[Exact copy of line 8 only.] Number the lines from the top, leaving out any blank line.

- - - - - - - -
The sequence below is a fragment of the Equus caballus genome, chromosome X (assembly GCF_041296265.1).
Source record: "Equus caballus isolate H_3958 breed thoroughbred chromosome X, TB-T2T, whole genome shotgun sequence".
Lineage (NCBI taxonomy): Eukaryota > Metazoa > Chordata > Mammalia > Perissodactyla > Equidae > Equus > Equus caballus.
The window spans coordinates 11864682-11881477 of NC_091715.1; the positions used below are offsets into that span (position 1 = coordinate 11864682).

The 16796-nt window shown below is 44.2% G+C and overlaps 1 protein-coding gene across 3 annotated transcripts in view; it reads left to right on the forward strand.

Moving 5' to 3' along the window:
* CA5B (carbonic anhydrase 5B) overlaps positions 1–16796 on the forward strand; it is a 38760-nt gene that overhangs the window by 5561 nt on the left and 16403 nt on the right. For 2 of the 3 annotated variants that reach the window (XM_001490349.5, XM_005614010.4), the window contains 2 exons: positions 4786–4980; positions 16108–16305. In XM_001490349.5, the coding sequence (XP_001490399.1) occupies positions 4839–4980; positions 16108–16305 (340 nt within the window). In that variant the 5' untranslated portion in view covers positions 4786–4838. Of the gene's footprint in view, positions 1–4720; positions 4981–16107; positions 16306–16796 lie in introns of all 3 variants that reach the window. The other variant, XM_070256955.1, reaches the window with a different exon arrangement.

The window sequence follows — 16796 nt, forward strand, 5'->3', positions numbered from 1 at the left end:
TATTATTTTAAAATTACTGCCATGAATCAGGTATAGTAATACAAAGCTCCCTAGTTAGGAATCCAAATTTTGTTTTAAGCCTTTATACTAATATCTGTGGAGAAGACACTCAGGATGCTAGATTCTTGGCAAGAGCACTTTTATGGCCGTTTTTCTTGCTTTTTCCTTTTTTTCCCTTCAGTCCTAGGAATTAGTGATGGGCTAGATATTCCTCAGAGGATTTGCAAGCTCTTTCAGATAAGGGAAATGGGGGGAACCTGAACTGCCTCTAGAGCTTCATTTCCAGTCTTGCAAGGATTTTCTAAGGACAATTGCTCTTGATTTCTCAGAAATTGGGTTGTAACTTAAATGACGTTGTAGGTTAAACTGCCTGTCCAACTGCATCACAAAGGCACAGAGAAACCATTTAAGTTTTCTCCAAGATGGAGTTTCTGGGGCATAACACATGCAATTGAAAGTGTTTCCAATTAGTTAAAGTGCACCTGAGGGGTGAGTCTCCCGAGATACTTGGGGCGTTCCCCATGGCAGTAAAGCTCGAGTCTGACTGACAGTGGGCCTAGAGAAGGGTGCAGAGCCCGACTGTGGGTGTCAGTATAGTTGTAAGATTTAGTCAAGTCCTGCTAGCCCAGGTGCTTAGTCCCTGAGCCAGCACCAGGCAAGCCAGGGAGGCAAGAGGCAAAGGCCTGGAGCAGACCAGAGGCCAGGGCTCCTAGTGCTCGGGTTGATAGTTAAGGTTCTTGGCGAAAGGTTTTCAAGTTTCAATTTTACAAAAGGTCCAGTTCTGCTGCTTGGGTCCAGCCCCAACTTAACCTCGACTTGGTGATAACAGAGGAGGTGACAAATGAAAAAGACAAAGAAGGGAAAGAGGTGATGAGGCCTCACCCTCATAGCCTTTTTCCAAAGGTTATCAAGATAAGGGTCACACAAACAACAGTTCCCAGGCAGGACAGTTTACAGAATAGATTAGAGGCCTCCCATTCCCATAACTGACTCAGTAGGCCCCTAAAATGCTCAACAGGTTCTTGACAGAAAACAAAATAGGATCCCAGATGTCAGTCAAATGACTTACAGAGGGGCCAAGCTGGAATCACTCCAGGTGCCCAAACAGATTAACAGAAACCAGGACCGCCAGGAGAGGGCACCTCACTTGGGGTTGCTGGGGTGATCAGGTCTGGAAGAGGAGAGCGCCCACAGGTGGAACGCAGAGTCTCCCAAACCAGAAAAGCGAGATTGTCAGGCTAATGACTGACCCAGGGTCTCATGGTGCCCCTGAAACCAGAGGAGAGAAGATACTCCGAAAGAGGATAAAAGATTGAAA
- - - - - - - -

The window sequence follows — 16796 nt, forward strand, 5'->3', positions numbered from 1 at the left end: